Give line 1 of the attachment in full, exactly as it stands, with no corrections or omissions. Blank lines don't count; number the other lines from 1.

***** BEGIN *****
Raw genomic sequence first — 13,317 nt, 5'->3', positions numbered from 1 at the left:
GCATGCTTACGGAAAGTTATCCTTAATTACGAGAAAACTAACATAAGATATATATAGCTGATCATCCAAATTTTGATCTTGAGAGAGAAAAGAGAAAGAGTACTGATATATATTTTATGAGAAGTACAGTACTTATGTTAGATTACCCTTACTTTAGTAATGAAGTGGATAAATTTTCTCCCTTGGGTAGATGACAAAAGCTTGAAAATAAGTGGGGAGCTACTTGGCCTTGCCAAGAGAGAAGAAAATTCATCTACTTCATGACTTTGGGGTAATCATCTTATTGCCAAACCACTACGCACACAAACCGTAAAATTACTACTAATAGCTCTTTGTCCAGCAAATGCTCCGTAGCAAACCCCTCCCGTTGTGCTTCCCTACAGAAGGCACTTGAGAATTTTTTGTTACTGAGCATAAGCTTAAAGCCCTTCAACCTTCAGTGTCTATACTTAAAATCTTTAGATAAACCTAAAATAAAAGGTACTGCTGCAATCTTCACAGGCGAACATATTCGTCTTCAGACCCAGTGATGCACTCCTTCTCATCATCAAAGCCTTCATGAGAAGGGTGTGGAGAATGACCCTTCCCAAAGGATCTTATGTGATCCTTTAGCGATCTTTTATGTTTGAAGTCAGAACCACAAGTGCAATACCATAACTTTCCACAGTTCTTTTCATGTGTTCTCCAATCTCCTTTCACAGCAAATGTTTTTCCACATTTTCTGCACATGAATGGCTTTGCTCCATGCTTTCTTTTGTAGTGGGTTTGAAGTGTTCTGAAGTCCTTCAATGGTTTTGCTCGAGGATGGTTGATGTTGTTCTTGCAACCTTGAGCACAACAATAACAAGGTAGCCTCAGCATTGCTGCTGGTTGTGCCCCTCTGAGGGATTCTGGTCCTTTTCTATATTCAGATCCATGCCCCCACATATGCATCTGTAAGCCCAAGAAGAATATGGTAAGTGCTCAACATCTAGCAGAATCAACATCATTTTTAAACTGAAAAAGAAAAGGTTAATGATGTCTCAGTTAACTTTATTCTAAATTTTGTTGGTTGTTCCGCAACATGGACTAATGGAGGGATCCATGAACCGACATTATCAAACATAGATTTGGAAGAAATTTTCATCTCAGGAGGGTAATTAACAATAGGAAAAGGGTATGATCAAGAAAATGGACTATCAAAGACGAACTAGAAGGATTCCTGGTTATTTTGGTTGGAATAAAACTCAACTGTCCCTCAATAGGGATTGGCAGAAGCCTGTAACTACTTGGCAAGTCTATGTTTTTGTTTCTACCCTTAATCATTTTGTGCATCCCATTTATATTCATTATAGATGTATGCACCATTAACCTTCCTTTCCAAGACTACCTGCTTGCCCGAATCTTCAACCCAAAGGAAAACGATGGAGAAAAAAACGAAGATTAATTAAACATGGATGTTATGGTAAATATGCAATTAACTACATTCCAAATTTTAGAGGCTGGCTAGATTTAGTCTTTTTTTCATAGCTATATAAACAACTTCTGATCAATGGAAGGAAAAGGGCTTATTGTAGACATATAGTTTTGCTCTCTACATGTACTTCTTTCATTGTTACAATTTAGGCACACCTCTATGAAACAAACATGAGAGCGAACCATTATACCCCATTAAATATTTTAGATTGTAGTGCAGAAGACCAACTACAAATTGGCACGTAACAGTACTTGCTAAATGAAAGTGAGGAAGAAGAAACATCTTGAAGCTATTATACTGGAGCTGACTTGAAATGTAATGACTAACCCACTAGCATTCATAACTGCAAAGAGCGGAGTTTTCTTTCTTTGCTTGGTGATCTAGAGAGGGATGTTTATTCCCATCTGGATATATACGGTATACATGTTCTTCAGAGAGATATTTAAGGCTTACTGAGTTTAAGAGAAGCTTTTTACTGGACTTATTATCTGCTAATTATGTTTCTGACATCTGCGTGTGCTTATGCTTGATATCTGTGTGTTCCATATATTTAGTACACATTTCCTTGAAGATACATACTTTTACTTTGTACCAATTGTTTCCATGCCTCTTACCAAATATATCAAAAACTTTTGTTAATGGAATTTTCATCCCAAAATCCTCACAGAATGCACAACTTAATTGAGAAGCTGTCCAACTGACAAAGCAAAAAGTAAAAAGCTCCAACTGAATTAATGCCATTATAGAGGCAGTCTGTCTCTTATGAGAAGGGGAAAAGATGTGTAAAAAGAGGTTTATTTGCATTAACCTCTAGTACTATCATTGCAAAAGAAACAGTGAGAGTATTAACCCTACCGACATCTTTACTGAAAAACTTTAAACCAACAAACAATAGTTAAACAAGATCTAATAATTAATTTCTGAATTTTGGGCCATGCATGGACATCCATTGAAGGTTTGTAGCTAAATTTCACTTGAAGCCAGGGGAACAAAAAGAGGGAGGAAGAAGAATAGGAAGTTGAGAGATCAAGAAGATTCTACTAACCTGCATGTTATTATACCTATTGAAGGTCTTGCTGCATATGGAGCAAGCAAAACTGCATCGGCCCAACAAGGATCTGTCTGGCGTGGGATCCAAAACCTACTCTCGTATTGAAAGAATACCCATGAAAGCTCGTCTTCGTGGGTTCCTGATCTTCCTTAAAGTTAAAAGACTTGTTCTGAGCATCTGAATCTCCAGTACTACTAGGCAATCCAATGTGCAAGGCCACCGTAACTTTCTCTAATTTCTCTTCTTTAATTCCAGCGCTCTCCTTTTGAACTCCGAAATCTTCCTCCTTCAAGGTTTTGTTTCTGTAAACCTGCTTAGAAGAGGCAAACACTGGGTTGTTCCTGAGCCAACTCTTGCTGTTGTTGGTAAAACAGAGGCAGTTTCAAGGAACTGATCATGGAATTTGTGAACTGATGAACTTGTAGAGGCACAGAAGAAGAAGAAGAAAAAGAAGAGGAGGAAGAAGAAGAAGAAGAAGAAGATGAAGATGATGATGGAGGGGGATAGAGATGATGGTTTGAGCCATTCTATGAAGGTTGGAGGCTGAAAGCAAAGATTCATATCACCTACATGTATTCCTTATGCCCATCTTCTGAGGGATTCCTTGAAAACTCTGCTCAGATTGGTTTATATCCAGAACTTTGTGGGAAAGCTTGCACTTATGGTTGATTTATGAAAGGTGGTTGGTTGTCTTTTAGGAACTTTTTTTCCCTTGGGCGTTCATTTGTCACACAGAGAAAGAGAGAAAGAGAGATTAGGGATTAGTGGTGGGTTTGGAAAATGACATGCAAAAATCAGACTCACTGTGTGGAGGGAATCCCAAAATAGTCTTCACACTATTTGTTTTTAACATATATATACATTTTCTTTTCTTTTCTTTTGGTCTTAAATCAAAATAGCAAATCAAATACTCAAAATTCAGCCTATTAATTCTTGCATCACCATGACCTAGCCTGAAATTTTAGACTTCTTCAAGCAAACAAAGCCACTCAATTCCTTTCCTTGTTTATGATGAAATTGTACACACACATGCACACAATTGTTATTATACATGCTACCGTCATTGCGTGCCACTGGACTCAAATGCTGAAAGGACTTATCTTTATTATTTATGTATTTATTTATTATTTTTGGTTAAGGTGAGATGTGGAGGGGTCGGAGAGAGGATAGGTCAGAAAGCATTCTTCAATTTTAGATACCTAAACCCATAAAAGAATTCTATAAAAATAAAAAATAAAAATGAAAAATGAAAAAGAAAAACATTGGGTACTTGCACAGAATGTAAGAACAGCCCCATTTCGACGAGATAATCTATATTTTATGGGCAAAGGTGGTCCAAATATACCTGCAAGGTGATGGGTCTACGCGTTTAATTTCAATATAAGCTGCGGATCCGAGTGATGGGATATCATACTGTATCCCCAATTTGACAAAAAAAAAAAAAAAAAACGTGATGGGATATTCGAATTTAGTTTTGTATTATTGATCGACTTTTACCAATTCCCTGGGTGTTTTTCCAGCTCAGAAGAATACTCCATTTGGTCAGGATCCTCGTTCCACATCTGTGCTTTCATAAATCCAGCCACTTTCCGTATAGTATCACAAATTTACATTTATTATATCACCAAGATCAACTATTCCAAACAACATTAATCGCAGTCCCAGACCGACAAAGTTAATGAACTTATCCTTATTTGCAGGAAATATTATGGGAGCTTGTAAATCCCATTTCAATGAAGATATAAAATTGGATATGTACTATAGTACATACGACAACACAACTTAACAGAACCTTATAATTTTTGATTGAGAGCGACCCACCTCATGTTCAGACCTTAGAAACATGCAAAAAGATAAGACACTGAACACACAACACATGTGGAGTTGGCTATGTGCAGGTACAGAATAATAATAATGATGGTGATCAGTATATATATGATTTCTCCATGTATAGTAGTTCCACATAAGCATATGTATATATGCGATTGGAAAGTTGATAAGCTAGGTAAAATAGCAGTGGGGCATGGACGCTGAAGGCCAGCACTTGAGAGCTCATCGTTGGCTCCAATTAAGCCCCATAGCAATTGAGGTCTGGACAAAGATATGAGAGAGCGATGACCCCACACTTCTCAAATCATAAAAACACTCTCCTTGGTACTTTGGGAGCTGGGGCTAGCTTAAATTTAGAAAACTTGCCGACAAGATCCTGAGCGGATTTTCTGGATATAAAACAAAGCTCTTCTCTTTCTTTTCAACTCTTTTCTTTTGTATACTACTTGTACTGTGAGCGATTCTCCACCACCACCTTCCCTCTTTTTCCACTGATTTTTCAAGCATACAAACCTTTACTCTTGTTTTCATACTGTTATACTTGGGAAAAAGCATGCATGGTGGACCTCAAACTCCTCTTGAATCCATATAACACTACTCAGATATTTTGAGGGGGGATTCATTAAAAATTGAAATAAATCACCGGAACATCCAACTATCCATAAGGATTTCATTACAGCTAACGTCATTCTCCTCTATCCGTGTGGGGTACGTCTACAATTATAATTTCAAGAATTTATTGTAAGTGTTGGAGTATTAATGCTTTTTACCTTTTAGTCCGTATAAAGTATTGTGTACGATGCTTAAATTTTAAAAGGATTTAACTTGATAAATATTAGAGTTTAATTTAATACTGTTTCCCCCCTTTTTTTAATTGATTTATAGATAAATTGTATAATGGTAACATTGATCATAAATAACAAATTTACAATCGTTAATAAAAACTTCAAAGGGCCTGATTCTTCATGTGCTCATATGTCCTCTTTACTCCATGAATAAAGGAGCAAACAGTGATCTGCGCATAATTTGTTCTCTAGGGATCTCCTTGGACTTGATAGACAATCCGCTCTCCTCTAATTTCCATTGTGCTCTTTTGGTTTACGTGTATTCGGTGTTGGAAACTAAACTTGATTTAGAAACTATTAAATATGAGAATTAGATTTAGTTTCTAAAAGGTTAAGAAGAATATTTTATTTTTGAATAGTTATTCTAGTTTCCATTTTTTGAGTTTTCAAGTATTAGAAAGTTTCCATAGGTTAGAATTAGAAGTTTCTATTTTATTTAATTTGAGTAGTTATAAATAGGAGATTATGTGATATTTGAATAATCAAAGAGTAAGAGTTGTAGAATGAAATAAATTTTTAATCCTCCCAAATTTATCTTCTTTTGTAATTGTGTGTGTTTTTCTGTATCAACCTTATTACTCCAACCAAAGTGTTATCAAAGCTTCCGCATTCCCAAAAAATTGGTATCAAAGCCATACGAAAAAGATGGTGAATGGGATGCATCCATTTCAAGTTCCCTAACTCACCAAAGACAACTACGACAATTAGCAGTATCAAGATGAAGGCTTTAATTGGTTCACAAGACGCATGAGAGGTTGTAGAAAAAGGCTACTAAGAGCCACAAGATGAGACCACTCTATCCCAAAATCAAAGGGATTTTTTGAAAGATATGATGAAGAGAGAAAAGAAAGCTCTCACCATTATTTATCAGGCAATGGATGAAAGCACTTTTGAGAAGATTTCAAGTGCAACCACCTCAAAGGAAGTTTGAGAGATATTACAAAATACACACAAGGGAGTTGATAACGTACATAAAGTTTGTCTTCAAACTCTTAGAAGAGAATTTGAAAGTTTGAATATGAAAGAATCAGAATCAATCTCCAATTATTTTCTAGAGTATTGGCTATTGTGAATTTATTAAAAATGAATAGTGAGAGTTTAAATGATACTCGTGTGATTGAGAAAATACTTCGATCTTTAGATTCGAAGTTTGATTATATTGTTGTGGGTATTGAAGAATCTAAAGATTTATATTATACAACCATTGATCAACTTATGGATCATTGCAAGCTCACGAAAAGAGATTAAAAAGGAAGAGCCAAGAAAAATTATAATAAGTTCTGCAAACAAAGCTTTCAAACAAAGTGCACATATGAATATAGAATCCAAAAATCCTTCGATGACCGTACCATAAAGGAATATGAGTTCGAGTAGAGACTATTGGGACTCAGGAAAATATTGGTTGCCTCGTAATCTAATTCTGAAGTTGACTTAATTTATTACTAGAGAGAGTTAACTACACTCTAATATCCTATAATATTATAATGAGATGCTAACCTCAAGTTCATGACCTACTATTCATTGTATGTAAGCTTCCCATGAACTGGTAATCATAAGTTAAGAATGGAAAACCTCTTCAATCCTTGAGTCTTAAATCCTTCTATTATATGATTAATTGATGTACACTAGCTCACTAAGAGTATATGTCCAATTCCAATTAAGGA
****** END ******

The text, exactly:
Raw genomic sequence first — 13,317 nt, 5'->3', positions numbered from 1 at the left: